Sharp roundtable: Three pro bettors talk college football Week 7

By Adam Burke  (VSiN.com) 

October 15, 2022 06:38 AM
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Week 7 of the college football season is here and it comes with a lot of uncertainty. Quarterback injuries are impacting several teams and coaches aren’t always the most forthcoming with information. Some speak in tongues and you have to try to decipher what they’re saying.

For bettors who believe the number is everything, volatility can create value, but misleading language from a coach could also mean locking in a bad bet. I asked three sharp bettors — Brad Powers from BradPowersSports.com, Kyle Hunter from HunterSportsPicks.com and Collin Wilson from Action Network — about that topic and more heading into Week 7.

The big story this week is quarterback injuries. How do you evaluate those and will you speculate on status to try and get ahead of the market?

Brad Powers: With regard to QB injuries, it is always a case-by-case basis. Generally speaking, I don't stay away or wait for confirmation. I speculate and bet. But, it usually comes down to three things for me:

1. Do I have inside information? It is very rarely the case, but last week I did have inside info on Kentucky QB Will Levis being out and obviously I fired one of my biggest bets of the year on South Carolina.

2. Usually there are leading indicators in the market. I feel like I have a good handle on what a QB is worth to the point spread and I post all of these ratings in my summer guide. Therefore, I can usually tell just by the line if the QB is probable, questionable or doubtful. Also, the market will tip its hand from time to time as limits open up throughout the week.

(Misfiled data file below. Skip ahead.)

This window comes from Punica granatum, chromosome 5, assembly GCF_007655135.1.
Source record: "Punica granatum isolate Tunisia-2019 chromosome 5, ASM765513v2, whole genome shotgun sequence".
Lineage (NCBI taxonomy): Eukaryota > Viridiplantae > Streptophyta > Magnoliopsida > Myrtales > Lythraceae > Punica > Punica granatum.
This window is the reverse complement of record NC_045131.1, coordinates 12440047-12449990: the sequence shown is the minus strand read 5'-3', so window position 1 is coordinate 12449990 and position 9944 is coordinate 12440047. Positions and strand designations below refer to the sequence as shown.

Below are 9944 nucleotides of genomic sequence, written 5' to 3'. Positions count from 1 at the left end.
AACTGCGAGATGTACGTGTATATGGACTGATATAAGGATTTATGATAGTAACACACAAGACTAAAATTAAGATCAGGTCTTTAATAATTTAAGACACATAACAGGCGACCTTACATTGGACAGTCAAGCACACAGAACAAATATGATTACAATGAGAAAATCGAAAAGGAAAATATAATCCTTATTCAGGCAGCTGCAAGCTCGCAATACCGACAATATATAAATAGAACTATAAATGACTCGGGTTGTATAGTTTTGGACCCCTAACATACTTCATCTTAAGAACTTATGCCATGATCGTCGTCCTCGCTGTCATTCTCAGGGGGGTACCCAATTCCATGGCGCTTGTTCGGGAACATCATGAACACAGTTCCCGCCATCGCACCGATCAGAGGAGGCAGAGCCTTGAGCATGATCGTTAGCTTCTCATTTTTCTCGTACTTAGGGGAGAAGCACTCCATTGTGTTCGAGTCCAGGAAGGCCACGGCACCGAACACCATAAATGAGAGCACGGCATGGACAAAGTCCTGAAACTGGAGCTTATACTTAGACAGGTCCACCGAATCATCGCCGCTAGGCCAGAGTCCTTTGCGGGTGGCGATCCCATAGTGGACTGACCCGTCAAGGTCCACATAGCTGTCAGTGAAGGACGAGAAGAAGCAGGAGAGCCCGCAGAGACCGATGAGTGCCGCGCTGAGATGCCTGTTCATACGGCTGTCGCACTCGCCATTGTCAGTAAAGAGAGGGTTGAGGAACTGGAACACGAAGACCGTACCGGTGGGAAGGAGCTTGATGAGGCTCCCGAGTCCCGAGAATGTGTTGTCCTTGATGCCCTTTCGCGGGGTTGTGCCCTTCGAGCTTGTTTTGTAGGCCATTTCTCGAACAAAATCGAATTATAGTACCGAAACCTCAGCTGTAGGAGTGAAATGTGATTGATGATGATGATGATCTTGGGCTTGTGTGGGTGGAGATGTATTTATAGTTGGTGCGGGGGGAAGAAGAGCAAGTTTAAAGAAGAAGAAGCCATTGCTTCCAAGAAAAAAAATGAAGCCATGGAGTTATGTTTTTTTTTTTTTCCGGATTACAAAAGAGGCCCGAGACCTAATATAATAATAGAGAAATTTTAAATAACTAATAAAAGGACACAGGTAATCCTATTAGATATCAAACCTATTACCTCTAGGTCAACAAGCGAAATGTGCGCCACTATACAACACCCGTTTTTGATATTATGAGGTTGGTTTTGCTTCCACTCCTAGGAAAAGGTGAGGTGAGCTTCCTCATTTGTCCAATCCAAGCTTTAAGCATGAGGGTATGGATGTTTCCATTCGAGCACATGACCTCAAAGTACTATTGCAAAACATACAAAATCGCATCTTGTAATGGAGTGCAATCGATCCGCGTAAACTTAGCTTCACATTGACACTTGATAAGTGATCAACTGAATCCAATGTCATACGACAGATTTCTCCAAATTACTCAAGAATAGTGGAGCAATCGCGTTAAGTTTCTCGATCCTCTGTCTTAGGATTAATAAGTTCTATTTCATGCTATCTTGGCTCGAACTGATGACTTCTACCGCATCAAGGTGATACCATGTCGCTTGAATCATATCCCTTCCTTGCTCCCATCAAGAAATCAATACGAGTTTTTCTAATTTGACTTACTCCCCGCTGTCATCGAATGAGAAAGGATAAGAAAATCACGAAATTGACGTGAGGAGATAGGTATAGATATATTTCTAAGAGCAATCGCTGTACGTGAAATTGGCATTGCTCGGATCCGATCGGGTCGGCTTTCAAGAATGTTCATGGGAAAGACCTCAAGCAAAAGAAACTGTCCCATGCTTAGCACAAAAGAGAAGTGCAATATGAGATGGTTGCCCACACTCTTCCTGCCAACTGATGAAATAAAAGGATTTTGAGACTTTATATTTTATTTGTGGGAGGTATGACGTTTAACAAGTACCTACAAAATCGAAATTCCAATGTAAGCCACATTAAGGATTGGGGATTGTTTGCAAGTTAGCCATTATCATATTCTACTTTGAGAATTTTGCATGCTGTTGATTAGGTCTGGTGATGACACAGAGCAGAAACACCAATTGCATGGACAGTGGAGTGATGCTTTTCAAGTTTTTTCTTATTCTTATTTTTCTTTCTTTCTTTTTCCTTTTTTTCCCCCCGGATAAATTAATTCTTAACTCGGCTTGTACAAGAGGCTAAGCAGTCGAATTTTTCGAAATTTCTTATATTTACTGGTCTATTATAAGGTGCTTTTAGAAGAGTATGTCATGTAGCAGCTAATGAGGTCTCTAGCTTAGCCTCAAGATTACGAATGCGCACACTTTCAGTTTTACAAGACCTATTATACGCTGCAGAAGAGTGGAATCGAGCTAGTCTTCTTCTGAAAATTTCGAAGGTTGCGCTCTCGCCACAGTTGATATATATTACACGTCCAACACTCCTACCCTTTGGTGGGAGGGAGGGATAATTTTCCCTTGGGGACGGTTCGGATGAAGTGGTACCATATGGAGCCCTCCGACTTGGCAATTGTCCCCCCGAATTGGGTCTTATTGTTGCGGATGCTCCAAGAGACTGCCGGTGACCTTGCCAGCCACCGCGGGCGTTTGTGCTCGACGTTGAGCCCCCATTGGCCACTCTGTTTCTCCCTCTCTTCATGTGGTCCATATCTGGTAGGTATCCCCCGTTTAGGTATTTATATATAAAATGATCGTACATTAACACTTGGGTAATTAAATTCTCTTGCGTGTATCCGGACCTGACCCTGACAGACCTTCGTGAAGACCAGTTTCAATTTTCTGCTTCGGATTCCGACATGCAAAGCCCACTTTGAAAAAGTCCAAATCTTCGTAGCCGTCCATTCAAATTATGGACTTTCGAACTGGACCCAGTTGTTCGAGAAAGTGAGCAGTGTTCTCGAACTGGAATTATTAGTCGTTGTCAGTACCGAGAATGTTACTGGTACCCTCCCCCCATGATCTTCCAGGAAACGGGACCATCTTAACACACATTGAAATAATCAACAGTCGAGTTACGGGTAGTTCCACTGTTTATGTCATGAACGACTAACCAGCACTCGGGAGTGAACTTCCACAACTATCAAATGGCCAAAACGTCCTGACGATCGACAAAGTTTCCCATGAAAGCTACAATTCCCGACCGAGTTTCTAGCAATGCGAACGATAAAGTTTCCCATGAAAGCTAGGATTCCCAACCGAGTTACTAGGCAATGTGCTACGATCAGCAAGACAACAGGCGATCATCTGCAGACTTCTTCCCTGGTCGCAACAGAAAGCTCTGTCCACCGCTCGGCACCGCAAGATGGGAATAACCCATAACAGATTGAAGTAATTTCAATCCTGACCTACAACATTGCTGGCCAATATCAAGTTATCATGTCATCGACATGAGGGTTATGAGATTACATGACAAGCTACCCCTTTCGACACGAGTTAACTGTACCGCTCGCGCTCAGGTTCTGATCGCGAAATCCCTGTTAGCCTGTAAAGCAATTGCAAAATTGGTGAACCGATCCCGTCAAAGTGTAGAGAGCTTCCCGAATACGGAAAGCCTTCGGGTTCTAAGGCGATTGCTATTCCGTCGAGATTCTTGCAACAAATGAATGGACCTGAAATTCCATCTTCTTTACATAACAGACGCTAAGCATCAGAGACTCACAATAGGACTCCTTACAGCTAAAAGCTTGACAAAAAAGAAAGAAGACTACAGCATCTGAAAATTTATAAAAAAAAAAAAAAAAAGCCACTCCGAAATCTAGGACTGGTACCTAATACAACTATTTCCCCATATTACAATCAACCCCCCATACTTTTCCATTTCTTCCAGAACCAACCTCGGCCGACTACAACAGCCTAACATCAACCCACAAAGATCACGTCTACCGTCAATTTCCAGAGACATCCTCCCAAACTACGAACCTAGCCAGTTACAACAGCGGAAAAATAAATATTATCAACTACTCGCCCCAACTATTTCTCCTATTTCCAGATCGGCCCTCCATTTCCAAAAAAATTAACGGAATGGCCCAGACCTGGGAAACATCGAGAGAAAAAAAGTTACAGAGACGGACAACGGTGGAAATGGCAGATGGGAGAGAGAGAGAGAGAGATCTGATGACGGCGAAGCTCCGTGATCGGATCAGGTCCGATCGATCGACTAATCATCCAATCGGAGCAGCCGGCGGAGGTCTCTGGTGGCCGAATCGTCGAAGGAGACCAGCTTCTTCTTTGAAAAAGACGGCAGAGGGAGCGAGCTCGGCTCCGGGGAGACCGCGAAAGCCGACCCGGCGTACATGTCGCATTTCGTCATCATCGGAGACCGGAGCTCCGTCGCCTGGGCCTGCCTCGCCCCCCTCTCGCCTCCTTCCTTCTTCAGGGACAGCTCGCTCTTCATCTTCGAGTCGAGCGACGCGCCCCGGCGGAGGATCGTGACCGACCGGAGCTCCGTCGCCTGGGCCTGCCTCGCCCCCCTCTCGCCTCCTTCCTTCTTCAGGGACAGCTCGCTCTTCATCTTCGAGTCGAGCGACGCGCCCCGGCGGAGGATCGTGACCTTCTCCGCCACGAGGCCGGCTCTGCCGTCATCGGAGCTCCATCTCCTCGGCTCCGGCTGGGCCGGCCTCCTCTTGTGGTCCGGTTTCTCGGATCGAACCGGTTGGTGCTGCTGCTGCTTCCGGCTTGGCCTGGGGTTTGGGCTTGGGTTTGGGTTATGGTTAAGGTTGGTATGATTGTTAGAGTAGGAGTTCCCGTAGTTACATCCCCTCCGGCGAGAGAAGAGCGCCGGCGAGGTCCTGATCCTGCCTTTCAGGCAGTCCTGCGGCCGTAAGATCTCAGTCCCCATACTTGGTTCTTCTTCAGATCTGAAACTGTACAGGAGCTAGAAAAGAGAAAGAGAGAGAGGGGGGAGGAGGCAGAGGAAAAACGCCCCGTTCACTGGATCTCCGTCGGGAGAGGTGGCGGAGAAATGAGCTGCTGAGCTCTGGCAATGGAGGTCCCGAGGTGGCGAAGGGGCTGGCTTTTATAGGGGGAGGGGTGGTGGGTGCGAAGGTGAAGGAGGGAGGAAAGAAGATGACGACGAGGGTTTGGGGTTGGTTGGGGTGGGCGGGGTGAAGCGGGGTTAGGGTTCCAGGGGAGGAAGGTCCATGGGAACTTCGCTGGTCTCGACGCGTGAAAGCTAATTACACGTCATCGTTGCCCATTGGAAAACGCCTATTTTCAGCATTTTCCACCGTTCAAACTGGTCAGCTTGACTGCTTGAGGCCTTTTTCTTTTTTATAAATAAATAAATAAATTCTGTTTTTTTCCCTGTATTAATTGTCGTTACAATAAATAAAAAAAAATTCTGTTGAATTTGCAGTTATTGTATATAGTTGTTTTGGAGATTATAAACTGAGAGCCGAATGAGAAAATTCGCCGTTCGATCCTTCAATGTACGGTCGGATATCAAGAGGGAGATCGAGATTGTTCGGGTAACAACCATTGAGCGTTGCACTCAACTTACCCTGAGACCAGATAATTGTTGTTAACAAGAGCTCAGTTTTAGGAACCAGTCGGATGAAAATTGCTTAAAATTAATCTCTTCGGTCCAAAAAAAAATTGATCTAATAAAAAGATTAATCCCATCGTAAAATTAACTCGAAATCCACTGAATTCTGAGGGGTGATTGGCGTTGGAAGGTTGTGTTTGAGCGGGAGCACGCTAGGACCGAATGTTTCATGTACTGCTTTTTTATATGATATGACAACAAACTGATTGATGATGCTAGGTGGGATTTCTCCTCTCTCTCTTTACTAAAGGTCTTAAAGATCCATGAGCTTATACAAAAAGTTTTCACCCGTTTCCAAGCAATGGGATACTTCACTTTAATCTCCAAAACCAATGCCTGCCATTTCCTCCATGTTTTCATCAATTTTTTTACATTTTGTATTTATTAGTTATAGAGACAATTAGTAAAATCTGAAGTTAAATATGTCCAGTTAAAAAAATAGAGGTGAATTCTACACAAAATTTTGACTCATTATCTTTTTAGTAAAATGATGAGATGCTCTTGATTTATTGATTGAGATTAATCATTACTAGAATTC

3. Do I have a prior position that I would like to hedge back? If this is the case, I don't stay away or wait for confirmation, I'll just fire.

Kyle Hunter: Quarterbacks have become even more important through the years as the game has evolved. I rarely speculate on the status of a quarterback unless I believe there is asymmetric risk on the number put on the game. If I already leaned toward the Under and I think a key quarterback will either miss the game or be less than 100%, I try to grab the Under early. More often than not, I will stay away from a game with a high-profile quarterback injury question mark.

Collin Wilson: With quarterback info, you have to know the specific team’s practice schedule and the beat reporters on the scene. News about Will Levis, Bryce Young and Dillon Gabriel would move the market within 15 minutes of news. The same is even happening this weekend with Illinois, where rumors about Tommy DeVito have moved the market and the line should cross 7 once confirmed.

Looks like we’ve got some wind in the Midwest for the MAC and Big Ten games, which has driven down a few totals. When do you start paying attention to the weather and how much do you factor it in relative to your projections?

Powers: Obviously, as we get toward the middle of October and head toward November, a lot of the edges start to dry up. So you're looking for new ways to attack market inefficiencies. As the weather starts to turn for the worse in the north, playing Unders on weather totals is something I do and look for quite regularly. However, I've been burned in the past on these when firing early in the week, and I usually wait until 48 hours prior to kickoff now even if I don't get the absolute best number. I'm looking for at least 15 mph wind.